Teaching Quality

Children learn best from an excellent teacher. There can be no other in-school factor as important. This is undeniable.  What is more difficult to determine and is hotly contested is how to identify, resource, nurture, train, incentivize, license, retain/dismiss or determine the effectiveness of that teacher. All of these factors are under great debate and have enormous implications for our children’s future.

Teaching quality at a school is not dependent only on who is in front of our child’s classroom; principals also have a huge role to play in the teaching quality in a school.  A teacher who is unsupported is less effective than one who has others consistently teaching them. Providing a rich school climate, mentoring, establishing clear goals, aligning resources with those goals – these are all essential elements of delivering quality teaching and these are factors all in the hands of school leaders.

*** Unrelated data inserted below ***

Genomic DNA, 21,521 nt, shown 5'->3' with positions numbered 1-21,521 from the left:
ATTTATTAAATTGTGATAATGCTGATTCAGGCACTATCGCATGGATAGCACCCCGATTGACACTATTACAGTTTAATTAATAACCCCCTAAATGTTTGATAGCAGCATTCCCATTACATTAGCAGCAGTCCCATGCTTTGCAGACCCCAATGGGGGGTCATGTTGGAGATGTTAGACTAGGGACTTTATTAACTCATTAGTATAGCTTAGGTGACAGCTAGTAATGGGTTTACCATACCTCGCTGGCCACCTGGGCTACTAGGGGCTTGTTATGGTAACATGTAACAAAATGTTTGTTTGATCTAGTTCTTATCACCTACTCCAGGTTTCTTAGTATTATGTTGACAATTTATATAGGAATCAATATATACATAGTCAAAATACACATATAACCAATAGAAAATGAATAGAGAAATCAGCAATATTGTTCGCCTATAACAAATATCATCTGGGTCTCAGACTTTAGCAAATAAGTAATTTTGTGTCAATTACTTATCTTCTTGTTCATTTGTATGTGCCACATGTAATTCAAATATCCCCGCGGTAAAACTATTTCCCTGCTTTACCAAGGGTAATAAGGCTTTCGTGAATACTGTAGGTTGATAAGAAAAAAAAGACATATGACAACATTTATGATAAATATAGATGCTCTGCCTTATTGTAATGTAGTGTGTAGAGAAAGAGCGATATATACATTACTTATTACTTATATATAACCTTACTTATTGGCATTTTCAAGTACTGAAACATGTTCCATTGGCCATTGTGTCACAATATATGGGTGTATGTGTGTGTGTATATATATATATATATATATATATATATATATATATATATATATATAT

A great deal of the current education work in Minnesota revolves around this issue.


From Opportunity to Learn Campaign, Excellent Teachers for Each and Every Child: A Guide for State Policy

Minnesota’s Teacher Evaluation Working Group (TEWG) created the default model for evaluating teachers annually, in compliance with state statute. The model is in the pilot phase and will be used by school districts that don’t create their own. A few key documents:

Can Teacher Evaluation Improve Teaching? (Principal Leadership, March 2013)

Creating a Comprehensive System for Evaluating and Supporting Effective Teaching (Stanford Center for Opportunity Policy in Education)

What’s the best way to identify an effective teacher? (Gates Foundation study)

Presentation by Mary Catherine Ricker, president of St. Paul Federation of Teachers, at Parents United’s Parent Leadership Summit, April 2011

Working with ineffective teachers – support and accountability

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